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Case studies

The good house redefined
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A new home in a heritage area


BACKGROUND INFORMATION
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The land owners wish for a compact 3 bedroom home to accommodate visiting children and grand-children. The block is the result of a recent subdivision and comes with a very small building envelope of 113sqm (12.5 squares), which effectively limits the ground floor area of the new home to that size. This implies that a couple of the bedrooms will need to be located on an upper floor, as one car parking space needs to be accommodated within the building envelope. On the other hand, the two-storey home is not permitted to visually overpower the diminutive one-storey cottage next door which is heritage-listed. The resulting design strategy was largely determined by this set of somewhat contradicting factors.

KEY FACTS
point Service provided   Concept plans, permits
point Project type   new home
point Home location   City of Manningham
point Land size   1000sqm (quarter of an acre)
point Proposed home floor area over 2 stories   173sqm (19 squares)
point Budget   $250,000

THE PROPOSED DESIGN
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Complying to Heritage Controls: We determined that to minimize the visual impact of the home, the upper floor would have to be fit in the roof space. The roof pitch of 41degrees was determined by the room size and head clearance needed upstairs. This pitch matches that of surrounding homes, permitting an easy integration of the home in the heritage neibourhood. The home was turned so that the triangular gable wall could face the street, reducing again its visual mass in relation to the heritage-listed home next door. The end-result is that the two-storey home does not overpower its neighbour, a strategy which gained Council support.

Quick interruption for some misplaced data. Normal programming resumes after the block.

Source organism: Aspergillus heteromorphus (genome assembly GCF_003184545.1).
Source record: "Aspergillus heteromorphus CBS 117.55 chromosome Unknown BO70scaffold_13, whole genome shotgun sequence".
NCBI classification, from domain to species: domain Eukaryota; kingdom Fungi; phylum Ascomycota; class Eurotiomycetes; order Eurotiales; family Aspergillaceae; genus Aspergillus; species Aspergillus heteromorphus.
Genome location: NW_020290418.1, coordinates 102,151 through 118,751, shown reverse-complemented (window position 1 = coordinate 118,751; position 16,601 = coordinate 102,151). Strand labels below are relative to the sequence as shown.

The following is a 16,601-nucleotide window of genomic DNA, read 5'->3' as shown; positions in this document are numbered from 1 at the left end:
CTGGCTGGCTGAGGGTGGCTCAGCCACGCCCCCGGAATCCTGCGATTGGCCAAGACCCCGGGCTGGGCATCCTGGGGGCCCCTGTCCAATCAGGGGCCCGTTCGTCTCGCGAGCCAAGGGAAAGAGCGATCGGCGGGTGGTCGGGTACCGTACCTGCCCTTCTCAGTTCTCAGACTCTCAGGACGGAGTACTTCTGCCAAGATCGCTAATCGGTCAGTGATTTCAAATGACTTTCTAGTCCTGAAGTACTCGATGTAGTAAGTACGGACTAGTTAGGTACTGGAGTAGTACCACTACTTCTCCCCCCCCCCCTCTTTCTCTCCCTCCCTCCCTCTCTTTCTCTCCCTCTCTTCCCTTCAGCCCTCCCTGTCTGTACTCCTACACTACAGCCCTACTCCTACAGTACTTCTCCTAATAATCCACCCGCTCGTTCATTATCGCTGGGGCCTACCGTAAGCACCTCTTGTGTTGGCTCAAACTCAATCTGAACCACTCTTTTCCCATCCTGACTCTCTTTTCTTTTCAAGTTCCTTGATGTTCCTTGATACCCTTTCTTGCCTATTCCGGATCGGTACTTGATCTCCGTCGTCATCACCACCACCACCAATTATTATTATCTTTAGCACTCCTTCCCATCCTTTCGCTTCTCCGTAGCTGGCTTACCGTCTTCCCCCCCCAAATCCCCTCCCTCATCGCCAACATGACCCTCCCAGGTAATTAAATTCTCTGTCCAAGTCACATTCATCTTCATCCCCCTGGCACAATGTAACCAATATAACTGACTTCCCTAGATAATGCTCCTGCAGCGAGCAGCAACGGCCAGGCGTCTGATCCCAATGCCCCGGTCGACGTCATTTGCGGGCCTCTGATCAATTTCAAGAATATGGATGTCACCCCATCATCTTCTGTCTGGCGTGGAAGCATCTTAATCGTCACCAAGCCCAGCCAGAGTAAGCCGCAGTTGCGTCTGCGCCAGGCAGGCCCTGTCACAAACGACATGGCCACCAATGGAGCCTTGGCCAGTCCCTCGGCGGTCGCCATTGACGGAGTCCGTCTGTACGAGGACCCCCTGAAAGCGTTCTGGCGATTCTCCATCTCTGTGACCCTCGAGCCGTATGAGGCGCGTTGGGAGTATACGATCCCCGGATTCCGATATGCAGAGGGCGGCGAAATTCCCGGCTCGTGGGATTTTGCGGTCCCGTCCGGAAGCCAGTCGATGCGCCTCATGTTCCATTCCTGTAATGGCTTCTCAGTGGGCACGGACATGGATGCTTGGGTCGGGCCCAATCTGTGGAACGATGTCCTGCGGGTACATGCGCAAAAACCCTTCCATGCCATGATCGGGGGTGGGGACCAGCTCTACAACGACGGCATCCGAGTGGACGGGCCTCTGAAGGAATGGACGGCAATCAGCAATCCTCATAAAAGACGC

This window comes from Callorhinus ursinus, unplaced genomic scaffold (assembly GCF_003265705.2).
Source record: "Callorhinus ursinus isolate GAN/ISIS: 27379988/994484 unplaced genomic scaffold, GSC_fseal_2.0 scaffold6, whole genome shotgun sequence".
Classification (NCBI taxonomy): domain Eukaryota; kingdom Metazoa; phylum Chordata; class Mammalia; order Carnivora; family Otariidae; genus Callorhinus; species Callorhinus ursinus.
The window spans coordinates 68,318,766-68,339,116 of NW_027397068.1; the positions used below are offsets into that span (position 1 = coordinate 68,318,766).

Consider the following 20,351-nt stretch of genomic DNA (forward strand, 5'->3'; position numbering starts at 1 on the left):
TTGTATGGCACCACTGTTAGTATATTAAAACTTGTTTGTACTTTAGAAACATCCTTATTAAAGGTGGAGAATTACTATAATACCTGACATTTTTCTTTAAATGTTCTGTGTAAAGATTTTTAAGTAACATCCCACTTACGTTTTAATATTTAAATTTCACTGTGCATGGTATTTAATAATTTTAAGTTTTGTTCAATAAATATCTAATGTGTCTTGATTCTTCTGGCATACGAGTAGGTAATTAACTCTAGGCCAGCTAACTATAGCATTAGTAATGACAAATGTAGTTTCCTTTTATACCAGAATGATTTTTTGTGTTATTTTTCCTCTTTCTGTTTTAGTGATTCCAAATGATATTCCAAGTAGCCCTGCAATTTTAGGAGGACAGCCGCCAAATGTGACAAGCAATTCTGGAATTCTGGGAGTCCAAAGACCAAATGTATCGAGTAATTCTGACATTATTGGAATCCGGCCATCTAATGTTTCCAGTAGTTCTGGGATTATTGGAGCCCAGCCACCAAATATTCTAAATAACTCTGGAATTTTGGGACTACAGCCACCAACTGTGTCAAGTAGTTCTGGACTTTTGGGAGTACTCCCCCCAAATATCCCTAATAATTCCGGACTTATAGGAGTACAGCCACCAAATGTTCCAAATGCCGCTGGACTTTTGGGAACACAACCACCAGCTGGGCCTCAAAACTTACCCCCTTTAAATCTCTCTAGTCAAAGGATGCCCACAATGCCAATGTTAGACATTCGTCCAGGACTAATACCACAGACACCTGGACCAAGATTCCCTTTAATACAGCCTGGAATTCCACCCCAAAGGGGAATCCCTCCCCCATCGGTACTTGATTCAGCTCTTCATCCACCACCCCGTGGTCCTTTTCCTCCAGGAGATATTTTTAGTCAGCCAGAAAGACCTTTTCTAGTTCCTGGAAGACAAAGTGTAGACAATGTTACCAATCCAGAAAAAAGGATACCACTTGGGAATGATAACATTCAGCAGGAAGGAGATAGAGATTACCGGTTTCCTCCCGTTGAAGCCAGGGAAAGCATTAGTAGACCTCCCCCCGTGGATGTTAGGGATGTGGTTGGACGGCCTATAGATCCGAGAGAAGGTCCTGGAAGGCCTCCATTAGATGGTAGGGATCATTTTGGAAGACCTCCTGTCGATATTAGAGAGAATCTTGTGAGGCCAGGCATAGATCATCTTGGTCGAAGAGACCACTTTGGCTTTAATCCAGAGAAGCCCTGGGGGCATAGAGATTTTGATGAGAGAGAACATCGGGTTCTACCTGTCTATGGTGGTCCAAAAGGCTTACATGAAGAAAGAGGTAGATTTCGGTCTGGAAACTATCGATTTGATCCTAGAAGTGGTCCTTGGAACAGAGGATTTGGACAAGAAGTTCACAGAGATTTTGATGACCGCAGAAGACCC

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Conservation: The home is framed in plantation pine and the walls given a sturdy base of Castlemaine stone. Upper floor ceilings are lined with plywood. The concrete floor is made using green concrete which is less polluting during the curing period than ordinary concrete.

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A passive solar home: Many of the rooms have a wide North-facing window to achieve the winter solar gains that are necessary in a solar passive home. The green concrete floor acts as a thermal mass,  regulating indoor temperature year round. Insulation is provided with fibre-free bulk insulation, reflective insulation and double-glazed windows throughout. The house achieved an excellent  6* energy rating. Thanks to the thermal features and compact shape of the home, the owners have reported an average of $110 per winter to heat the entire house with a single gas log heater. This is less than half of what it cost in the owners' previous home of similar size.

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Water: Two interconnected rainwater tanks were installed, one for the garden and one to serve the toilet and washing machine. Taps and shower heads have a minimum WELS rating of 4 star.

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